A good inside look at the outside life of a boxer.
Reviewed for MovieWeb by Harvey Karten
Directed By: David O. Russell
Written By: Scott Silver, Paul Tamasy, Eric Johnson
Cast: Christian Bale, Mark Wahlberg, Amy Adams, Melissa Leo
Screened at: Dolby88, NYC, 11/15, 2010
Opens: December 10, 2010
This is probably the only film you'll see outside of outrageous satire that finds tough male prison inmates clamoring to see an HBO doc*mentary. "The Fighter," closely based on the true story of former welterweight boxing champion Micky "Irish" Ward and executive produced by "The Wrestler" director Darren Aronofsky, spends a few exciting moments inside the ring, but director David O. Russell is far more interested in showing us what goes on inside what might be considered the typical working-class families of those who take up the pugilistic sport of boxing.
Mark Wahlberg, in terrific shape as the title character, Micky Ward, and Christian Bale as his crack-addicted, gaunt half-brother, share a rocky upbringing in Lowell, Massachusetts under domineering mother Alice (Melissa Leo), whose brood of nine includes a stable of young women who, when lined up on the sofa look as though they're waiting for customers in a brothel. Though Wahlberg's Micky Ward lucks out not only by gaining a shot at a title bout in London but also by becoming the steady of Charlene (played by Amy Adams, arguably the cutest young woman in Hollywood), the more challenging and dramatic role belongs to Dicky, who serves as Micky's idol and mentor but whose drug addiction causes Micky's girlfriend, mother, sisters, and just about anyone else with an interest in Micky's career to want Dicky out of the picture.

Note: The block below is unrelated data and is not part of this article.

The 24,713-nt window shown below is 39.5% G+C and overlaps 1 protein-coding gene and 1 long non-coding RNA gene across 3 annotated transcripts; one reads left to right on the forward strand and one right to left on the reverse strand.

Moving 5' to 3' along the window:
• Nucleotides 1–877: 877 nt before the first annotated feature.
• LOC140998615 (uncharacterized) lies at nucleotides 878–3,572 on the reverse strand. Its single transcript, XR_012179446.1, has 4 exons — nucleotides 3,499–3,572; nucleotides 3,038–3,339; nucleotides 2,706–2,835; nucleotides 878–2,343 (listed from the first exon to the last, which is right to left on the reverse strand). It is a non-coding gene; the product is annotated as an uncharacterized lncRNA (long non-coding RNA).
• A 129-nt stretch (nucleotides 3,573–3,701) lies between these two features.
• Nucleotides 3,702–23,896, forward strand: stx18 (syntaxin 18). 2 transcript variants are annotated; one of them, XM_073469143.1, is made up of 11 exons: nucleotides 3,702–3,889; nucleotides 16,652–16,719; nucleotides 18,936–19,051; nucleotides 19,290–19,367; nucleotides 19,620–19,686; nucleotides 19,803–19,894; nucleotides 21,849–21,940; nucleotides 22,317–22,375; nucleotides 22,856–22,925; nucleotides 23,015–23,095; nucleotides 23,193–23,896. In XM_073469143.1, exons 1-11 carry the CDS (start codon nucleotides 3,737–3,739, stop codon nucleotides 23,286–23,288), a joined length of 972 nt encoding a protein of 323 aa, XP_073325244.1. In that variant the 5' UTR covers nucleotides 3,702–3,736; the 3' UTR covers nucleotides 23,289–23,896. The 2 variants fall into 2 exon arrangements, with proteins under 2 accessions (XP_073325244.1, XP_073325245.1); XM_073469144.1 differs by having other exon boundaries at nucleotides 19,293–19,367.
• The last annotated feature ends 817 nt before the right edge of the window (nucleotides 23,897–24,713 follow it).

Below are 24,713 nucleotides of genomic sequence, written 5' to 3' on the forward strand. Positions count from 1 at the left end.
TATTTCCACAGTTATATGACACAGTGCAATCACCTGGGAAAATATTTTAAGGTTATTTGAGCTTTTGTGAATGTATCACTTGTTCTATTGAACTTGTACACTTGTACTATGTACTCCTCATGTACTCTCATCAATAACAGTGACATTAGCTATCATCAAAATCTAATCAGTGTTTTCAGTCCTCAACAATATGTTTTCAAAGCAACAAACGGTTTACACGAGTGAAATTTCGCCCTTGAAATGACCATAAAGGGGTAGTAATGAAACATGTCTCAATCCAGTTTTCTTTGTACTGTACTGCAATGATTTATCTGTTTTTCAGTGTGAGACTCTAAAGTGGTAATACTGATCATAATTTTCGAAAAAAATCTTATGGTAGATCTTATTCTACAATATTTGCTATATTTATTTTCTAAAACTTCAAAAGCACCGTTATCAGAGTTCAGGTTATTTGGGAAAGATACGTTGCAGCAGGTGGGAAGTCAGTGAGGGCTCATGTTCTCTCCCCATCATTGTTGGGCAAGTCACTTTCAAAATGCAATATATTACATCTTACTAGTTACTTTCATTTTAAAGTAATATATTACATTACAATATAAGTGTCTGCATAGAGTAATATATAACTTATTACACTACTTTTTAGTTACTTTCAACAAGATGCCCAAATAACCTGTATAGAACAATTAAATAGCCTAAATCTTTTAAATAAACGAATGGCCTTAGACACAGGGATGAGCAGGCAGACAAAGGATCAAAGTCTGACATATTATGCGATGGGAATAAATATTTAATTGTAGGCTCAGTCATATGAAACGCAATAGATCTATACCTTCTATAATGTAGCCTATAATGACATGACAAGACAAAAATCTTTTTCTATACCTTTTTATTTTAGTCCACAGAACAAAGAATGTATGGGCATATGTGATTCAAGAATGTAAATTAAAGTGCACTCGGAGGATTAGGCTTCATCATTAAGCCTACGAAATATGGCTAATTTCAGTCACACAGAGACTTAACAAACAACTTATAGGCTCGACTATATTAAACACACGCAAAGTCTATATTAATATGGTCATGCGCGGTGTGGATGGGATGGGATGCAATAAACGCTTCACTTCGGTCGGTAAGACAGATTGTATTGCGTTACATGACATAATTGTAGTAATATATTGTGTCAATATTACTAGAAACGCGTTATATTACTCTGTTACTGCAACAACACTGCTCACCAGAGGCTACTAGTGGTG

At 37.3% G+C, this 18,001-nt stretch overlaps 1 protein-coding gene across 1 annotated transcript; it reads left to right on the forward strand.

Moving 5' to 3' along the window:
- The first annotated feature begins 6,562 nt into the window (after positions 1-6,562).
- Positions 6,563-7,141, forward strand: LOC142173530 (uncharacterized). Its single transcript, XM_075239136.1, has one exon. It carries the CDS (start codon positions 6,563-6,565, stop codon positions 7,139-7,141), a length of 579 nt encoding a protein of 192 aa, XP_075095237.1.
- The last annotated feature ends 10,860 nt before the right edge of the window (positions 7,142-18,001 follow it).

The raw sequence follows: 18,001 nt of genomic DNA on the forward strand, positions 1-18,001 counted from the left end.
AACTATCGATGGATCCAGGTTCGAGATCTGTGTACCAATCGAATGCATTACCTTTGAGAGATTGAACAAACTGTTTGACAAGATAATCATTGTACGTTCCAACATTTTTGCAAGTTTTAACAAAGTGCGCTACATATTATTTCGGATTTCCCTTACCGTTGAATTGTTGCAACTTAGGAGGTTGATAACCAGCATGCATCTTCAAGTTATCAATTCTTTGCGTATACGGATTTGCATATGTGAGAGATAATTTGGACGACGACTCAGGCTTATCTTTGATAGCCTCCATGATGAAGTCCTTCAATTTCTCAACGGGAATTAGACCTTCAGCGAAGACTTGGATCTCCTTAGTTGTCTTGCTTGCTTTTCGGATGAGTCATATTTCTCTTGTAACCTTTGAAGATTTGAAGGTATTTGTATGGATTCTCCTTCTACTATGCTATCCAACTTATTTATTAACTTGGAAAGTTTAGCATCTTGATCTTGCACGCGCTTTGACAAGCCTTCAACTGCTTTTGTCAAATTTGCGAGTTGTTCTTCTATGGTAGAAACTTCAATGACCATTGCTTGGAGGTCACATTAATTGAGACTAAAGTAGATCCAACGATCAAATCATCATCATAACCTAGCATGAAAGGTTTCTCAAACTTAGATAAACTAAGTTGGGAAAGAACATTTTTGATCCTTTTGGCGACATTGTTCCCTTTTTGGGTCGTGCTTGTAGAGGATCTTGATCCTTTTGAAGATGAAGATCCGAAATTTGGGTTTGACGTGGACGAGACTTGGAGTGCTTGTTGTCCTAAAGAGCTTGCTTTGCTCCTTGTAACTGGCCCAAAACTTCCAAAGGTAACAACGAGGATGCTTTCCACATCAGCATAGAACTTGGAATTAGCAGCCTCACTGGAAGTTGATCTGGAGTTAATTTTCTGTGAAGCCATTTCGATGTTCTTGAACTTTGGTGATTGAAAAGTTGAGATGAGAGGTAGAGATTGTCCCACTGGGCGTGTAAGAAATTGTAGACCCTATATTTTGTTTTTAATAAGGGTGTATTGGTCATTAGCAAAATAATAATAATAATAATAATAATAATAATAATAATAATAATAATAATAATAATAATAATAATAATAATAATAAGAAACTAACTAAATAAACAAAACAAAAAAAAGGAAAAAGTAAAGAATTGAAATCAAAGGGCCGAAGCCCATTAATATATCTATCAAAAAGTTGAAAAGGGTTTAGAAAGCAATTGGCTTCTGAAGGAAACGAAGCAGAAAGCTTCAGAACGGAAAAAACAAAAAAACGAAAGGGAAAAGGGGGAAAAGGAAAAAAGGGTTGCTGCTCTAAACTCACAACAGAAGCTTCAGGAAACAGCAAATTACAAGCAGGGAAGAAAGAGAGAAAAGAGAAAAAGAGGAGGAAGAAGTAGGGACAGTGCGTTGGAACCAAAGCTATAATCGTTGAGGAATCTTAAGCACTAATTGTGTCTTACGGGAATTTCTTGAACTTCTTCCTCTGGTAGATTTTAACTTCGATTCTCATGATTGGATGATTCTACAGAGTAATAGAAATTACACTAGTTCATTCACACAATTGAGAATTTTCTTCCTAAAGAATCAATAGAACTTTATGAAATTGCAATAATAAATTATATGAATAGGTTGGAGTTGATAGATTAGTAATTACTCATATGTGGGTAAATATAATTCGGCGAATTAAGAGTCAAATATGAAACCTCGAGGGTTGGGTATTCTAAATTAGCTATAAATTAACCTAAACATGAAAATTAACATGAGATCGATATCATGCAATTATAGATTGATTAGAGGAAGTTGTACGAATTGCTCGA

The opening segments of the movie belong to Bale, almost unrecognizable with sunken cheeks and crackhead teeth as he saunters down the blocks of the town of Lowell promoting himself to the locals as the man ready for a comeback. He cites his knockdown of Sugar Ray Leonard-who, some believe had merely tripped-but now, at the age of 40 with a pronounced bald spot is over-the-hill for any dimension save as his half-brother's trainer. Most of the humor is physical. There is one gem of verbal humor: when Micky takes Charlene to a movie, to "La Belle Epoque," of all choices, he falls asleep, head back, likely snoring. On the way out, she sniffs, "Why did you take me to that show? All I did was read!"
The two strong women are Charlene, a college dropout who has worked a number or bars and who is in her main man's corner even to the extent of challenging his half-brother's influence; and Alice, a mother whose maternal instinct is purely cartoonish working-class though one may wonder whether her autocratic manner might be the only way to keep discipline over a household of harpies.
The film is being pushed for awards, though "The Fighter" is as conventional as its producer Darren Aronofsky's "The Wrestler" is quirky.
Rated R. 115 minutes. © 2010 by Harvey Karten Member: NY Film Critics Online